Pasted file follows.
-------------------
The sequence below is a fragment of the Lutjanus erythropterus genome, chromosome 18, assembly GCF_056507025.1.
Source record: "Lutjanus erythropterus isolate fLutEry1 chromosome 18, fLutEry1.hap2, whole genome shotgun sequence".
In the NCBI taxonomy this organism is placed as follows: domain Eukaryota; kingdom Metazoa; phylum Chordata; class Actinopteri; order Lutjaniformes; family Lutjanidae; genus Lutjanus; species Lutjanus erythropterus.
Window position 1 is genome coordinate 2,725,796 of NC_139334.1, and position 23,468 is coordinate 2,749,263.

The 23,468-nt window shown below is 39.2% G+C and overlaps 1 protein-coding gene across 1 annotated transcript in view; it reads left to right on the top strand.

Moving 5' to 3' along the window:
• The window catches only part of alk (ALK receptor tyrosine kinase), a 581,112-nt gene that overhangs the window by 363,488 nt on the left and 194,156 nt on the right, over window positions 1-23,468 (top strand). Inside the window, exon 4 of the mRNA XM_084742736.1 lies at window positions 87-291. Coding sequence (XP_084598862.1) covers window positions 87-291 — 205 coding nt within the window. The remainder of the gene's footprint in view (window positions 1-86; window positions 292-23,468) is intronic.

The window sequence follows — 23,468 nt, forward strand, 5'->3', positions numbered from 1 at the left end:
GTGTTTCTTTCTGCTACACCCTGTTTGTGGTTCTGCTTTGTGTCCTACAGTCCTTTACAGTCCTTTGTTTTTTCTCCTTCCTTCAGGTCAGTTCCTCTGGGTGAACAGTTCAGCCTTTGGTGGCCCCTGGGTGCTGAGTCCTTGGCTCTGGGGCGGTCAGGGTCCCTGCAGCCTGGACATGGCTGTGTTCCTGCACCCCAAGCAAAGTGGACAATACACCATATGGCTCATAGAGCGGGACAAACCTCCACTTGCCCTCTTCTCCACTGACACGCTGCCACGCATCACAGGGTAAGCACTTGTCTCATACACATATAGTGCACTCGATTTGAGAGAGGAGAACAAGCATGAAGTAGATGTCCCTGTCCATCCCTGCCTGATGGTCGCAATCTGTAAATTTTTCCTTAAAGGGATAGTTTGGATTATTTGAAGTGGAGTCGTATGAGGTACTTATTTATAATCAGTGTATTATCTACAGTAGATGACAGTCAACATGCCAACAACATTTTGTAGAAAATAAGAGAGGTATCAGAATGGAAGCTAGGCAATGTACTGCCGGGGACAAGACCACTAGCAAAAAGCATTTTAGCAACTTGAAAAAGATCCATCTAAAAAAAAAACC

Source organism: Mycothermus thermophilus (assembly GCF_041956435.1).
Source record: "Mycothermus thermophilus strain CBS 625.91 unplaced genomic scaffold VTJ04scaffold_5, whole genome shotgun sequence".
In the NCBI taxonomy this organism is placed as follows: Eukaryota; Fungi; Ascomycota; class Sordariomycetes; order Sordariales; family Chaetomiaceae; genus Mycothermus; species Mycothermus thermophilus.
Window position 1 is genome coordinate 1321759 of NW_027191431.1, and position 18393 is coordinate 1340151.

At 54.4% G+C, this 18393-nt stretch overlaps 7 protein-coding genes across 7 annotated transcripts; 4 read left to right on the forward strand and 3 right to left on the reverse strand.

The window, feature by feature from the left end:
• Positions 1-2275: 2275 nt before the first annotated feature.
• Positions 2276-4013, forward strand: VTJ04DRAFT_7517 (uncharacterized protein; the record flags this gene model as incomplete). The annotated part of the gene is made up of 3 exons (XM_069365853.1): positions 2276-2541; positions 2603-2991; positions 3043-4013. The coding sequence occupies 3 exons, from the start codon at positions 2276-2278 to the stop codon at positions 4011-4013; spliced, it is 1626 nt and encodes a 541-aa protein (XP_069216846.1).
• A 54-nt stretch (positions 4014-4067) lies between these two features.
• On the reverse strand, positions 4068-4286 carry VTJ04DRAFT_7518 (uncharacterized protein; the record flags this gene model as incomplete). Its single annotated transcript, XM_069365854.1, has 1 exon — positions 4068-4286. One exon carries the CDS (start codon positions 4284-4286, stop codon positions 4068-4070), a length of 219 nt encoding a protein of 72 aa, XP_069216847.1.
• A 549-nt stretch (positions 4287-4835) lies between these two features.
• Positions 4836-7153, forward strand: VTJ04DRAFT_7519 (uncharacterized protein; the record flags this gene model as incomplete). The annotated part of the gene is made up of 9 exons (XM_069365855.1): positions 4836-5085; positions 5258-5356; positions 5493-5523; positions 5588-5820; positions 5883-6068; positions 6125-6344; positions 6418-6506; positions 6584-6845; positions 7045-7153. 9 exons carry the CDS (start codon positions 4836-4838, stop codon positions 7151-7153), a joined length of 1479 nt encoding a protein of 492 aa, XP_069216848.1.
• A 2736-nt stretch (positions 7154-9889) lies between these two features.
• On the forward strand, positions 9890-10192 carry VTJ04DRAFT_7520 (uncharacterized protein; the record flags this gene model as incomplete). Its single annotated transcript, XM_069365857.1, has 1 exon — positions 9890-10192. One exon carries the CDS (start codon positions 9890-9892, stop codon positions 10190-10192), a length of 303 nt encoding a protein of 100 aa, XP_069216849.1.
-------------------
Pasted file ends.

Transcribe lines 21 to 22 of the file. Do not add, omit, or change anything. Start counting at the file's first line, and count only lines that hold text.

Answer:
• Positions 4836-7153, forward strand: VTJ04DRAFT_7519 (uncharacterized protein; the record flags this gene model as incomplete). The annotated part of the gene is made up of 9 exons (XM_069365855.1): positions 4836-5085; positions 5258-5356; positions 5493-5523; positions 5588-5820; positions 5883-6068; positions 6125-6344; positions 6418-6506; positions 6584-6845; positions 7045-7153. 9 exons carry the CDS (start codon positions 4836-4838, stop codon positions 7151-7153), a joined length of 1479 nt encoding a protein of 492 aa, XP_069216848.1.
• A 2736-nt stretch (positions 7154-9889) lies between these two features.